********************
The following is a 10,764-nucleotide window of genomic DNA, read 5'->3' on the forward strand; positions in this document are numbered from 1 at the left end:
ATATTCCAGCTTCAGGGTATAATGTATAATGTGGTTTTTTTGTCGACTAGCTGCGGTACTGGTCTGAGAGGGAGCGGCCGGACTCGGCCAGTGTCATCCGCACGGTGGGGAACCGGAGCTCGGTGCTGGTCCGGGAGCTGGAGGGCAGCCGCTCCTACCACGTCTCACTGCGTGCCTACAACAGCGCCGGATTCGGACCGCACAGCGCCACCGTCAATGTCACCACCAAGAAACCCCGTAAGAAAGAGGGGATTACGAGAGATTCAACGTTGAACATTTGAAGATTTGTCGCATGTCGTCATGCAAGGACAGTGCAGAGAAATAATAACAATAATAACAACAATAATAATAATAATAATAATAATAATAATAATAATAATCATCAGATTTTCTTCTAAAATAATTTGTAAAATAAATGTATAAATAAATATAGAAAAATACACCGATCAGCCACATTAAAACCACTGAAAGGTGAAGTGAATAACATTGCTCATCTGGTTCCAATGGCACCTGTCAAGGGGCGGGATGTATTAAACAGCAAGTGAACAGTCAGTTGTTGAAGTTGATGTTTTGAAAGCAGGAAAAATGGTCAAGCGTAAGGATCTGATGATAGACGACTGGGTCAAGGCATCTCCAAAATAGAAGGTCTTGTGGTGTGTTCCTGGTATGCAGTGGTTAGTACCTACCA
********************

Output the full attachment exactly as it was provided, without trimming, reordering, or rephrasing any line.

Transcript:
The following is a 10,764-nucleotide window of genomic DNA, read 5'->3' on the forward strand; positions in this document are numbered from 1 at the left end:
ATATTCCAGCTTCAGGGTATAATGTATAATGTGGTTTTTTTGTCGACTAGCTGCGGTACTGGTCTGAGAGGGAGCGGCCGGACTCGGCCAGTGTCATCCGCACGGTGGGGAACCGGAGCTCGGTGCTGGTCCGGGAGCTGGAGGGCAGCCGCTCCTACCACGTCTCACTGCGTGCCTACAACAGCGCCGGATTCGGACCGCACAGCGCCACCGTCAATGTCACCACCAAGAAACCCCGTAAGAAAGAGGGGATTACGAGAGATTCAACGTTGAACATTTGAAGATTTGTCGCATGTCGTCATGCAAGGACAGTGCAGAGAAATAATAACAATAATAACAACAATAATAATAATAATAATAATAATAATAATAATAATAATCATCAGATTTTCTTCTAAAATAATTTGTAAAATAAATGTATAAATAAATATAGAAAAATACACCGATCAGCCACATTAAAACCACTGAAAGGTGAAGTGAATAACATTGCTCATCTGGTTCCAATGGCACCTGTCAAGGGGCGGGATGTATTAAACAGCAAGTGAACAGTCAGTTGTTGAAGTTGATGTTTTGAAAGCAGGAAAAATGGTCAAGCGTAAGGATCTGATGATAGACGACTGGGTCAAGGCATCTCCAAAATAGAAGGTCTTGTGGTGTGTTCCTGGTATGCAGTGGTTAGTACCTACCA